I really like Casstelli it's good quality and looks nice too but £130 for what are nylon tights come on? But I pay it because I'm a knob like all the other sheep. As for Rapha pricing well.....

But as true up and coming capitalist some companies apparently in the Far East (who I suspect make the legitimate gear too), have seen a gap in the market.

Some of it is very poor quality but some appears very good. I am aware of a rider I met on a sportive last year who had a Dogma which he bought as a frame set for £300 a chinerelo he called it if memory is right, it was identicle in every way to a friends genuine dogma. Ok I couldn't X-ray it to check integrity of the carbon ect but felt the right weight and he had ridden a few thousand miles.

Now in not saying copy right infringement is ok but then neither is profiteering and I can see why a person who could only dream of spending what they may see is a fortune on a bike would want to look as good as the bloke who can spend £5000plus on a bike. But that is our society isn't it?
Now I suppose you might say get a better job and buy a better bike AKA Clarkson argument for cars. Or the bike companies could stop taking the piss with the pricing.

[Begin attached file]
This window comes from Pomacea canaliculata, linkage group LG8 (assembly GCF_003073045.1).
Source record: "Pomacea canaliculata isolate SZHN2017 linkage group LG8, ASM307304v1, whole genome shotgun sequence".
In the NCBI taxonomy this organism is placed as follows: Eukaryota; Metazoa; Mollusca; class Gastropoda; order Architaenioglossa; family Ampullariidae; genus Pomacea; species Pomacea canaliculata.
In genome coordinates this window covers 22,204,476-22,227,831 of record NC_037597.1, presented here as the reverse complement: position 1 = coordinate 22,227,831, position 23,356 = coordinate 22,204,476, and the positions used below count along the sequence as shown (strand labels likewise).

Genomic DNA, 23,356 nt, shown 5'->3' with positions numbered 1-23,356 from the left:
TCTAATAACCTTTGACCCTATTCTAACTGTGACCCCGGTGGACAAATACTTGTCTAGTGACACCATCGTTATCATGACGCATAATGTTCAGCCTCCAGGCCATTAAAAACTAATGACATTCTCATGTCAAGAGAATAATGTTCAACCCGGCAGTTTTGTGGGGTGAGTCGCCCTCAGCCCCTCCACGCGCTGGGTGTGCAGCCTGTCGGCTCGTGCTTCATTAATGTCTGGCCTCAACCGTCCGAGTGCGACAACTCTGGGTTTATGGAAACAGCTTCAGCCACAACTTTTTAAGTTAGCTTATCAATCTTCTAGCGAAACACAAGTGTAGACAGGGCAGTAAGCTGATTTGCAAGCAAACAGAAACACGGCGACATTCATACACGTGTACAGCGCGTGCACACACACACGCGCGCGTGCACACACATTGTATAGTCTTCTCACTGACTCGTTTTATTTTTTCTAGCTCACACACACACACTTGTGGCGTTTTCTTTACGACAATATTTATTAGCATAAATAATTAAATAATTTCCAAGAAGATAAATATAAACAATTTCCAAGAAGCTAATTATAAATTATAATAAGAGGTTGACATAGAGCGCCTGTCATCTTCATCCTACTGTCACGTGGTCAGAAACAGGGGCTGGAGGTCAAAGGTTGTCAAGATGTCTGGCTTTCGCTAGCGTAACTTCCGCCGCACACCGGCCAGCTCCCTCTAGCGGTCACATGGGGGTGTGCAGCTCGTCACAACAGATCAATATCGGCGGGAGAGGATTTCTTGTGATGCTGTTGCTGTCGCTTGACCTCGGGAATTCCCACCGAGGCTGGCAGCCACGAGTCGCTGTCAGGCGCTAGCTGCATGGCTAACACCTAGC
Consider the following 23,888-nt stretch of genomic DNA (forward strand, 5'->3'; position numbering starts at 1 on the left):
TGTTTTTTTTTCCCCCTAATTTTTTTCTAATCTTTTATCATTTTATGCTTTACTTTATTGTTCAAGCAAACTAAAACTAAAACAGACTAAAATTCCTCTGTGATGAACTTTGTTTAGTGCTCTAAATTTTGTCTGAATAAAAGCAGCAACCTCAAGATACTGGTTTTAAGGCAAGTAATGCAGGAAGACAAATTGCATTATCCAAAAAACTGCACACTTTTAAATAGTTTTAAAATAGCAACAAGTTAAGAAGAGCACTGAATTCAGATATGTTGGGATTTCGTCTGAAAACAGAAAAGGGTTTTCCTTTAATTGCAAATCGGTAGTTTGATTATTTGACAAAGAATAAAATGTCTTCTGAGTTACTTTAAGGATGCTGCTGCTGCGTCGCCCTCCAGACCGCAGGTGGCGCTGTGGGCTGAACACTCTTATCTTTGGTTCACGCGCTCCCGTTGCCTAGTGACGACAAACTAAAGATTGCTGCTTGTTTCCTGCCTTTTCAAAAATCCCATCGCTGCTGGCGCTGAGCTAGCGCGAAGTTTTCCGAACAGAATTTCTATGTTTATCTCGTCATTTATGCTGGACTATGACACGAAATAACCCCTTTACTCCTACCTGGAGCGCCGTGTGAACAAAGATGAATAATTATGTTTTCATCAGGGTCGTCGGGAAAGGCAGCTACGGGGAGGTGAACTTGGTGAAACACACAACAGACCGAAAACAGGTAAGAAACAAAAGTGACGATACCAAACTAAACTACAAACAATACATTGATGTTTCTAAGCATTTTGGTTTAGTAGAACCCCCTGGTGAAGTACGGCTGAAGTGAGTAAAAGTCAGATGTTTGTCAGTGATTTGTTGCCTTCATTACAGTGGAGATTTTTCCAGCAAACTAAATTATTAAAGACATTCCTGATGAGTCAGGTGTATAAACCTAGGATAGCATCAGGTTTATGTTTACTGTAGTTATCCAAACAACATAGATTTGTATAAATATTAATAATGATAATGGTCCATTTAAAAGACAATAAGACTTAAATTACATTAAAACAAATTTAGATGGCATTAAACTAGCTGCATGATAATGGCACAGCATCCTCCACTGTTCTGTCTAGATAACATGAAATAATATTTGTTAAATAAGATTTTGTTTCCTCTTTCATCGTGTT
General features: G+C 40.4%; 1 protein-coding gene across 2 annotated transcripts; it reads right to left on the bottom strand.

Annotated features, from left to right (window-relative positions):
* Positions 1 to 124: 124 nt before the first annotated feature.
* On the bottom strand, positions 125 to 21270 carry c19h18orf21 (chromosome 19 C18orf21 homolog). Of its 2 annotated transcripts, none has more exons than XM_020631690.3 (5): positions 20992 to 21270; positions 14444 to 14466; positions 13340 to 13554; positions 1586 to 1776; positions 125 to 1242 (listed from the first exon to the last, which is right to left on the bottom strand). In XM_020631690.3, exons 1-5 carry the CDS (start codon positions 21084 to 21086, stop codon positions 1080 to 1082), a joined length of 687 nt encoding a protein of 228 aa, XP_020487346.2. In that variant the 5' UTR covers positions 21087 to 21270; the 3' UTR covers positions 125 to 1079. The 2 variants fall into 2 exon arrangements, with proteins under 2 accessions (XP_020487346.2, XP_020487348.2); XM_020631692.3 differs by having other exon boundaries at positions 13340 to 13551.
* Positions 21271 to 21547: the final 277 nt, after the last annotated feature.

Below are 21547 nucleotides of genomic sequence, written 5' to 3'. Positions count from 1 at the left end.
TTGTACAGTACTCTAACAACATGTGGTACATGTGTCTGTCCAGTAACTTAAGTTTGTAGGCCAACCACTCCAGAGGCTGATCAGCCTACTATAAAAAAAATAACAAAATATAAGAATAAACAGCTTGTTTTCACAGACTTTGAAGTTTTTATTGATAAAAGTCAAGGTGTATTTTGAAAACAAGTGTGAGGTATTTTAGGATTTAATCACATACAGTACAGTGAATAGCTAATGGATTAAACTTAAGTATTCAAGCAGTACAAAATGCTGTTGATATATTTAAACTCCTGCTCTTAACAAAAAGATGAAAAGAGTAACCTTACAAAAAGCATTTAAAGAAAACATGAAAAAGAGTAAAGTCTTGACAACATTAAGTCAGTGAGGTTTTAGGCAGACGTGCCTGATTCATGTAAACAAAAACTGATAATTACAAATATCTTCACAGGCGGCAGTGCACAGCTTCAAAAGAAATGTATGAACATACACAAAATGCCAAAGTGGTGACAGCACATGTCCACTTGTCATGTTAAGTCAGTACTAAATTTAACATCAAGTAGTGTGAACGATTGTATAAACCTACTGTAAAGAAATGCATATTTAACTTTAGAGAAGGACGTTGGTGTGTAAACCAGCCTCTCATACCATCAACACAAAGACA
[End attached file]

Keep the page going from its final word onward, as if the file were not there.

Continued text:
As for organised crime, it could be argued that by over pricing the posh bike manufacturers are creating a market for counterfeits. IMO I cant see Colombian drug Barrons investing in fake bikes. The only crime I can see is if the buyer is not told its a fake. Is it criminal to charge £4000 for so thing that cost £300 to manufacture.

I'm very happy with my Ribble not posh but rides great.

Avatar
Jimmy Ray Will [470 posts] 2 years ago
0 likes

Straight away I can tell you that pros do not have an endless supply of free bikes. The bikes are very reluctantly handed out and are closely monitored... nothing goes to waste, and no one gets freebies... OK, not many get freebies.